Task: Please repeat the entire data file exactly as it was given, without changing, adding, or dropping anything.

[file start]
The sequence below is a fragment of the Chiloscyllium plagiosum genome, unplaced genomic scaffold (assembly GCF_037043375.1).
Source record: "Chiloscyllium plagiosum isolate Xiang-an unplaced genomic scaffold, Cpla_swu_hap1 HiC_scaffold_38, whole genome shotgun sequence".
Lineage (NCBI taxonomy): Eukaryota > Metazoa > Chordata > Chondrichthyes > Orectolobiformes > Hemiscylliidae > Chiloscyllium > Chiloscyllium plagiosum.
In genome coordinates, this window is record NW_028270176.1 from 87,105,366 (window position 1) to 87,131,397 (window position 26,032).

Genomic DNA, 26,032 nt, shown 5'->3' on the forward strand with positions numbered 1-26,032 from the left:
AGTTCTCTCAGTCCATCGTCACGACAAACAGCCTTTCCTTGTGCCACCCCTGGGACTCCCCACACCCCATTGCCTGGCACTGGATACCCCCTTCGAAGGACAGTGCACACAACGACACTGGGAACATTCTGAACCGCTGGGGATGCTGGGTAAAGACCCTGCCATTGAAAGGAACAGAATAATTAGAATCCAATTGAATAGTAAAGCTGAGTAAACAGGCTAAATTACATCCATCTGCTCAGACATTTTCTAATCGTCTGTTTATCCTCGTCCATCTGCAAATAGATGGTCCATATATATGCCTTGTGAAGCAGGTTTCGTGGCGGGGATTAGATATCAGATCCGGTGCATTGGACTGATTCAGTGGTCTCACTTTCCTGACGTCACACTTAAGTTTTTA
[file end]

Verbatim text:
The sequence below is a fragment of the Chiloscyllium plagiosum genome, unplaced genomic scaffold (assembly GCF_037043375.1).
Source record: "Chiloscyllium plagiosum isolate Xiang-an unplaced genomic scaffold, Cpla_swu_hap1 HiC_scaffold_38, whole genome shotgun sequence".
Lineage (NCBI taxonomy): Eukaryota > Metazoa > Chordata > Chondrichthyes > Orectolobiformes > Hemiscylliidae > Chiloscyllium > Chiloscyllium plagiosum.
In genome coordinates, this window is record NW_028270176.1 from 87,105,366 (window position 1) to 87,131,397 (window position 26,032).

Genomic DNA, 26,032 nt, shown 5'->3' on the forward strand with positions numbered 1-26,032 from the left:
AGTTCTCTCAGTCCATCGTCACGACAAACAGCCTTTCCTTGTGCCACCCCTGGGACTCCCCACACCCCATTGCCTGGCACTGGATACCCCCTTCGAAGGACAGTGCACACAACGACACTGGGAACATTCTGAACCGCTGGGGATGCTGGGTAAAGACCCTGCCATTGAAAGGAACAGAATAATTAGAATCCAATTGAATAGTAAAGCTGAGTAAACAGGCTAAATTACATCCATCTGCTCAGACATTTTCTAATCGTCTGTTTATCCTCGTCCATCTGCAAATAGATGGTCCATATATATGCCTTGTGAAGCAGGTTTCGTGGCGGGGATTAGATATCAGATCCGGTGCATTGGACTGATTCAGTGGTCTCACTTTCCTGACGTCACACTTAAGTTTTTA